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Called to Truth

Revelation 2:12-17

“‘Write this letter to the angel of the church in Pergamum. This is the message from the one with the sharp two-edged sword:

‘I know that you live in the city where Satan has his throne, yet you have remained loyal to me. You refused to deny me even when Antipas, my faithful witness, was martyred among you there in Satan’s city.

‘But I have a few complaints against you. You tolerate some among you whose teaching is like that of Balaam, who showed Balak how to trip up the people of Israel. He taught them to sin by eating food offered to idols and by committing sexual sin. In a similar way, you have some Nicolaitans among you who follow the same teaching. Repent of your sin, or I will come to you suddenly and fight against them with the sword of my mouth.

‘Anyone with ears to hear must listen to the Spirit and understand what he is saying to the churches. To everyone who is victorious I will give some of the manna that has been hidden away in heaven. And I will give to each one a white stone, and on the stone will be engraved a new name that no one understands except the one who receives it.’”


Ancient Pergamum

The inland city of Pergamum lay about sixty-five miles north of Smyrna, along the fertile valley of the Caicus River.
Built on a hill, a thousand feet high, it dominated the surrounding area.

The Greek name Pergamon means “citadel.”

The city maintained a 200,000 volume library, second only to the library of Alexandria.

The two main religions involved worshiping Dionysus, the god of royal kings symbolized by a bull, and Asclepius, the savior god of healing represented by a snake.

A spectacular part of the city was the upper terrace of the citadel with sacred and royal buildings, the most remarkable being the altar of Zeus jutting out near the top.

A sharp, two-edged sword

Pergamum was the official Asian center for the imperial cult, the first city in Asia receiving permission to build a temple dedicated to the worship of a living ruler. Of all the seven cities, Pergamum was the one where the church was most likely to clash with imperial cultism.

To the church Jesus is described with “the sharp, two-edged sword.” In a city where the proconsul was granted the “right of the sword”, the power at will to execute, the sovereign Christ reminds the threatened congregation that the ultimate power of life and death belongs to God.

A loyal church

Jesus commends the church for remaining a faithful witness in a pagan city. They had not yielded to the pressure of burning incense to the Roman emperor and declaring, “Caesar is Lord.”

In summary, the altar of Zeus resembled a throne, a cult used a serpent symbol, and the city was a cult center of emperor worship. Pergamum had become the seat of Satan’s activity, his throne within the region.

With believers and the chief adversary living in the same location, little wonder martyrdom occurred in Pergamum.

Living in difficult places

The church in Pergamum was located in a dangerous place but Jesus did not instruct them to leave. He did not want them to pack their bags and move to an easier location. Jesus needed the church to serve Him where they were.

Accomodating the world

Although the church at Pergamum had remained faithful in the midst of severe opposition, some church members were guilty of compromise. They had disregarded the apostolic instructions to, “abstain from eating food offered to idols…and from sexual immorality.” (Acts 15:29) When any church compares themselves with unchurched counterparts, they begin to justify a less then acceptable lifestyle.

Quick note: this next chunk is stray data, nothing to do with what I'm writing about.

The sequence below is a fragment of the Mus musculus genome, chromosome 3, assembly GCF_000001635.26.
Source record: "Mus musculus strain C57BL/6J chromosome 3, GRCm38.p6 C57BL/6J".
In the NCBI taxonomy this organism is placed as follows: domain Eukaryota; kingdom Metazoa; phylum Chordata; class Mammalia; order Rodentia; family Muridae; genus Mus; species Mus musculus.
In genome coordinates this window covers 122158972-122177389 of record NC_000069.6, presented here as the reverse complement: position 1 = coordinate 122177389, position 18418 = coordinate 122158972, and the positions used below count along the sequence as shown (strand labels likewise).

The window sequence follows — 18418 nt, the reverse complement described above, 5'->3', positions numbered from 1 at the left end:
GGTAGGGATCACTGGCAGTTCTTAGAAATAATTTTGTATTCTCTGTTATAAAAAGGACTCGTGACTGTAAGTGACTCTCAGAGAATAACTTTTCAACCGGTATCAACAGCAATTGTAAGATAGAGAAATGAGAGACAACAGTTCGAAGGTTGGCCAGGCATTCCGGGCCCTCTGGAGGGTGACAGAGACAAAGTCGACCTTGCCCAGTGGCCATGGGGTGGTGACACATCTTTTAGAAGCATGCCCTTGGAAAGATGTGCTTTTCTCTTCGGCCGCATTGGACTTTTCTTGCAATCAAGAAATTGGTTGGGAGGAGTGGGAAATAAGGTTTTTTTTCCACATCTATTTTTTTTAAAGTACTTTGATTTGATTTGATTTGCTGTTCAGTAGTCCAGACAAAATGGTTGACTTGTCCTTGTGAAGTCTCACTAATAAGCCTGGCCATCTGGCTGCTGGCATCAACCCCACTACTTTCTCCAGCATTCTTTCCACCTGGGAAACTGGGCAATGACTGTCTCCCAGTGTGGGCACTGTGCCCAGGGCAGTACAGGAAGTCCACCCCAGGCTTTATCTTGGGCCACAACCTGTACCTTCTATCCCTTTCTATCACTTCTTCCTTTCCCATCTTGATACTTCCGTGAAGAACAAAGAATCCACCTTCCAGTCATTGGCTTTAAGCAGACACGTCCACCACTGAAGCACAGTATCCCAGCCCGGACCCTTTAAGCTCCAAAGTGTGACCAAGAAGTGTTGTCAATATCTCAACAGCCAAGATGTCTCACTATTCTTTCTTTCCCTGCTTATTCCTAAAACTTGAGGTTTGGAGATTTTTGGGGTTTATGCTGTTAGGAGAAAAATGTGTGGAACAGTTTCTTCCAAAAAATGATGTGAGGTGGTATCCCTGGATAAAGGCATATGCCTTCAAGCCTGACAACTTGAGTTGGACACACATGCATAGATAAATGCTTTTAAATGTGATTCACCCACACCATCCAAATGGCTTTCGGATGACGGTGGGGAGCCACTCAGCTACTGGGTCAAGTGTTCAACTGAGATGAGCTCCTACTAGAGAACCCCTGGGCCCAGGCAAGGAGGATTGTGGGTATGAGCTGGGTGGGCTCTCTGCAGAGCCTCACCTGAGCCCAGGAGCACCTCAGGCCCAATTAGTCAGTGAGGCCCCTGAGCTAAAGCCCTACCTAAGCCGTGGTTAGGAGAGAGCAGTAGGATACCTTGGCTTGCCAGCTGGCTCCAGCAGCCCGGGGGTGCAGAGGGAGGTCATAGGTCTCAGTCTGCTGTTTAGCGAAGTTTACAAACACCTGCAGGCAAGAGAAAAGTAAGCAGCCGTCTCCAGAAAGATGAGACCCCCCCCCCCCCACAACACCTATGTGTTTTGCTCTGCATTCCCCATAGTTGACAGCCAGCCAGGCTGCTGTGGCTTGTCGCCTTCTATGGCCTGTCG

The church is called to truth.”

All are guilty

The fault of Pergamum was having love but not upholding truth, the opposite of Ephesus. Unless the church returned to truth, Christ would fight against them with the sword of his mouth.

Only a portion of the church had compromised, yet everyone was guilty for not taking action against false teaching.

Truth and Love

Scripture blends love and truth together. John Stott writes, “Love becomes sentimental if it is not strengthened by truth, and truth becomes hard if it is not softened by love” (What Christ Thinks of the Church, pp. 51-52).

Too often truth is side-stepped to avoid conflict or controversy, yet truth spoken in love makes an eternal difference.

The promise

God provides for His people manna from heaven in place of food offered to idols.

The church is also given a white stone, a symbol of triumphant faith. The stone is marked with a new name and used as entrance to the marriage supper of the Lamb. A new name, marking a new age of eternal communion with the One whose Name is above every other name.

The message today

Have you compromised your faith? Are you finding it easier to “take-on” a life with worldly standards and neglecting to abide in biblical truth?

Stand firm in faith and live according to truth. The presence of Jesus should be cherished more than a compromising life.

The challenge

Stand up for truth with the knowledge of having entrance into full fellowship with Jesus for eternity.

What challenges have you encountered while standing up for truth?  Share your comments below.

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  1. Angela Oliver-Lott says

    I find the biggest challenge is to stand and not become judgmental. I have to remind myself not to place my value on situation. My continued pray is to have a heart for what breaks HIs heart. In doing this, I believe I can stand in a way that will show the world the heart for Jesus not a hypocritical Christian. Be blessed!

  2. That’s great Angela. Keeping your eyes on Jesus definitely helps keep the right balance between loving your neighbor and living in truth. Jesus is the answer.